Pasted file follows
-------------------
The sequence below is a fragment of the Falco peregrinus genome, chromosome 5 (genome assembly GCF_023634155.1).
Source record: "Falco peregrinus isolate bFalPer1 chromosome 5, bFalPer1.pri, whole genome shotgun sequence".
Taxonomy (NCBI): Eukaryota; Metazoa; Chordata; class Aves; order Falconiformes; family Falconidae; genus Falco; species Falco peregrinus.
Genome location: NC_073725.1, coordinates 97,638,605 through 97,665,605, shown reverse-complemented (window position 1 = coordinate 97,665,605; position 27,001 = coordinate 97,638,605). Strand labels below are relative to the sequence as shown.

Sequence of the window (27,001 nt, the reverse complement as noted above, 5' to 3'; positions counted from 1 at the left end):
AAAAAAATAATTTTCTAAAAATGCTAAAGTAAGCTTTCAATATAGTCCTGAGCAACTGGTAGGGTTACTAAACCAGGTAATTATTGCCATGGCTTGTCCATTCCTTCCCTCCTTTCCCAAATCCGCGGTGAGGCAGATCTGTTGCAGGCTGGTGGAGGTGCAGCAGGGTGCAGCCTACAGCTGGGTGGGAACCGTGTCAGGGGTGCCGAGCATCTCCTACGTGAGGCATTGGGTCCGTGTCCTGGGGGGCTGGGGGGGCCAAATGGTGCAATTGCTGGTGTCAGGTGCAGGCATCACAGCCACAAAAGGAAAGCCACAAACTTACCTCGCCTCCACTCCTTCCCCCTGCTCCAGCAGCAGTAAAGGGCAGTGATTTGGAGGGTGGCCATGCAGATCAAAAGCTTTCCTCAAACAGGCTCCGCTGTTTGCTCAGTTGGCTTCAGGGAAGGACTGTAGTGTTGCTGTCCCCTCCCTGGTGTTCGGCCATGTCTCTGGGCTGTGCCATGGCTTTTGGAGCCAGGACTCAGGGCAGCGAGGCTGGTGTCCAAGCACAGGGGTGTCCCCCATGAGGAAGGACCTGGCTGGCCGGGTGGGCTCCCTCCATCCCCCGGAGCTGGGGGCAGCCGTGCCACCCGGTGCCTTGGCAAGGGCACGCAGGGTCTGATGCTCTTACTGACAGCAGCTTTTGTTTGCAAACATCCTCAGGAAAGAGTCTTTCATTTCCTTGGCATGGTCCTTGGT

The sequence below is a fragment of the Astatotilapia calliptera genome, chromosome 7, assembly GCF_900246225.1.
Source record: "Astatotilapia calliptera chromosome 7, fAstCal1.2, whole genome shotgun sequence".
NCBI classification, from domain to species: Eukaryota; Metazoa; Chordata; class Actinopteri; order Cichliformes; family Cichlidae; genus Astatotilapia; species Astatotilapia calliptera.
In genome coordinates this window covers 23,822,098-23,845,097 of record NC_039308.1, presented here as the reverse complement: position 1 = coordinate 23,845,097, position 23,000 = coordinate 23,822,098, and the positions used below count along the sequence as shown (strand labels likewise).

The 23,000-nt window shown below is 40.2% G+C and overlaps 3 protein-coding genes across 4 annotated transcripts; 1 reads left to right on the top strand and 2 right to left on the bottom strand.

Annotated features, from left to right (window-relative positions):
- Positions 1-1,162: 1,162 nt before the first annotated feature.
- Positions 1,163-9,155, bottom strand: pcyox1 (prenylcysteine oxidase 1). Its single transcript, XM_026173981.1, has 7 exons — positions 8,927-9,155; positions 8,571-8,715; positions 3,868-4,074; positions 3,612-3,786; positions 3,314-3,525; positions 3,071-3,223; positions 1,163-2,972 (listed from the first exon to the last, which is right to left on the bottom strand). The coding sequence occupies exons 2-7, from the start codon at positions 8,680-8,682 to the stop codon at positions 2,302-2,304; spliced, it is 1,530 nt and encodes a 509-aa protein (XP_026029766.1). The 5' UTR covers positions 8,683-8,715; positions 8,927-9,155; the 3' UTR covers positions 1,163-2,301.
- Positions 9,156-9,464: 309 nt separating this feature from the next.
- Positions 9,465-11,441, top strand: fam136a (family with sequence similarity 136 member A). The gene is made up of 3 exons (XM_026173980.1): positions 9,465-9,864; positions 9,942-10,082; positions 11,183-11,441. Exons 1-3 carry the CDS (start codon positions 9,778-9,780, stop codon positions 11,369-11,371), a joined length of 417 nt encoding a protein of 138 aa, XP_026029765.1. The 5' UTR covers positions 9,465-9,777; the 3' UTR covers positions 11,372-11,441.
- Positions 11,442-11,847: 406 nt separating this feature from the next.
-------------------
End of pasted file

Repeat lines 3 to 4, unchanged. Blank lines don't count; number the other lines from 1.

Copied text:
Taxonomy (NCBI): Eukaryota; Metazoa; Chordata; class Aves; order Falconiformes; family Falconidae; genus Falco; species Falco peregrinus.
Genome location: NC_073725.1, coordinates 97,638,605 through 97,665,605, shown reverse-complemented (window position 1 = coordinate 97,665,605; position 27,001 = coordinate 97,638,605). Strand labels below are relative to the sequence as shown.